Museums-

  • Skansen- open every day, all weekend.
  • Vasa Museum- open every day, all weekend.
  • Fotografiska (photography)- open all weekend.
  • ABBA the Museum- open every day, all weekend.
  • Royal Palace- open every day, all weekend.
  • Drottningholm Palace- open every day, all weekend.
  • Moderna (modern art)- closed Friday, open Saturday & Sunday.
  • Nobel (Alfred Nobel and the Nobel Prizes)- closed Friday, open Saturday & Sunday.
  • Nordiska (nordic culture)- open every day, all weekend.
  • Historiska (history)- closed Friday & Saturday, open Sunday.
  • Medeltidsmuseet (medieval)- closed Friday through Monday.
  • Spritmuseum (drinkable spirits)- open all weekend, shorter hours.
  • Vikingaliv (Vikings)- open all weekend, shorter hours.

If you are travelling with children (or are young at heart) both the amusement park Gröna Lund and Junibacken, the home of Pippi Longstocking and her friends, are open all weekend.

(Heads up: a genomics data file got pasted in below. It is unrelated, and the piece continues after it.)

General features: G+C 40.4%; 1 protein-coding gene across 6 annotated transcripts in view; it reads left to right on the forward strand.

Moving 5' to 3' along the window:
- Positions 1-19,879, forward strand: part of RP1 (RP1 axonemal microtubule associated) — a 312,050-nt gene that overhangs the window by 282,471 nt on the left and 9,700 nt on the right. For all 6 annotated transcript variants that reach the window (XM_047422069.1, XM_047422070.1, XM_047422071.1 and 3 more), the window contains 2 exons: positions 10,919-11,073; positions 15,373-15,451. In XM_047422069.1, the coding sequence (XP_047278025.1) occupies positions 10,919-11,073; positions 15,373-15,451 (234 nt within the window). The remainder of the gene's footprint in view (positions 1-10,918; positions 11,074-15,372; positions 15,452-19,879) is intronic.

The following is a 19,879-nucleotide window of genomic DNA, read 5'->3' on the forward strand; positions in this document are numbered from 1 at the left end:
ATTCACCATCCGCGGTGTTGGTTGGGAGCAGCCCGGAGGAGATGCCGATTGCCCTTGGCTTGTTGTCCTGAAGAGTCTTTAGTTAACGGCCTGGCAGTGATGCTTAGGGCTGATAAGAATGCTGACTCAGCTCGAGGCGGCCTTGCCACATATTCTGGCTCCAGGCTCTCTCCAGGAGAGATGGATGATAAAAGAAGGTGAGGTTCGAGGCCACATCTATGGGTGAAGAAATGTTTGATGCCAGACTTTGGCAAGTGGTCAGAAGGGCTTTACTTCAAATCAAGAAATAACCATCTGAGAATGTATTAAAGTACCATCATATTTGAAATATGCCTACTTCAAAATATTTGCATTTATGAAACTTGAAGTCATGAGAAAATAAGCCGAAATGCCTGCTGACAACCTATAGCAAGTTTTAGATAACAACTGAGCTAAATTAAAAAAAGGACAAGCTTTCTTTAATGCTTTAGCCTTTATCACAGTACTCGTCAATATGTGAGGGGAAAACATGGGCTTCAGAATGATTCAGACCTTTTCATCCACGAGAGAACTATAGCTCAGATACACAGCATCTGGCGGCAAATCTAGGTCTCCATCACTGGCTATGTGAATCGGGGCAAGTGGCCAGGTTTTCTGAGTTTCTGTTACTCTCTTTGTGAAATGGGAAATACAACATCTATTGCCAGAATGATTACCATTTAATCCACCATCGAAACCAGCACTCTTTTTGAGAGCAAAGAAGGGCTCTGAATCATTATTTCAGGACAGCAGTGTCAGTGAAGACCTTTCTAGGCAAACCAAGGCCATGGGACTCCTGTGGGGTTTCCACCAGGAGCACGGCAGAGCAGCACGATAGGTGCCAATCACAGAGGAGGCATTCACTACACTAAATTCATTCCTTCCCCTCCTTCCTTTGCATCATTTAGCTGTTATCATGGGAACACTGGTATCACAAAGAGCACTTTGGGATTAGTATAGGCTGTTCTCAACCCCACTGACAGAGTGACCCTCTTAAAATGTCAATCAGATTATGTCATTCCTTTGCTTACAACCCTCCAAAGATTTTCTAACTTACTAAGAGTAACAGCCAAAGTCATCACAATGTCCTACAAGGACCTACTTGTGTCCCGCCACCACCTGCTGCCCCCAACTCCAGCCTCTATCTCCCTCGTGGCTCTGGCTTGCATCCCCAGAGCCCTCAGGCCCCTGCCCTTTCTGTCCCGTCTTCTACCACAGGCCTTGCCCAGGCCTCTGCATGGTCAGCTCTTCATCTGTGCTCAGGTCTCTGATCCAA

Pippi Longstocking moves into Junibacken
Photo by Ulf Huett - Junibacken

Restaurants-

Here is where you can get into a little trouble. Many restaurants are closed for the whole weekend, while others will be closed at least on Friday. Higher-end, Michelin star restaurants are almost all closed Friday through Monday. Most hotel restaurants are open to the general public (like the Rival Bistro) all weekend. There are also some other restaurants that are open during Midsummer... your best luck will be with hotel restaurants, places in Gamla Stan as well as restaurants like Hard Rock Café. If you are staying at the Hotel Rival, contact me as soon as possible for help booking a table, as they will probably fill up and last minute reservations might be tough!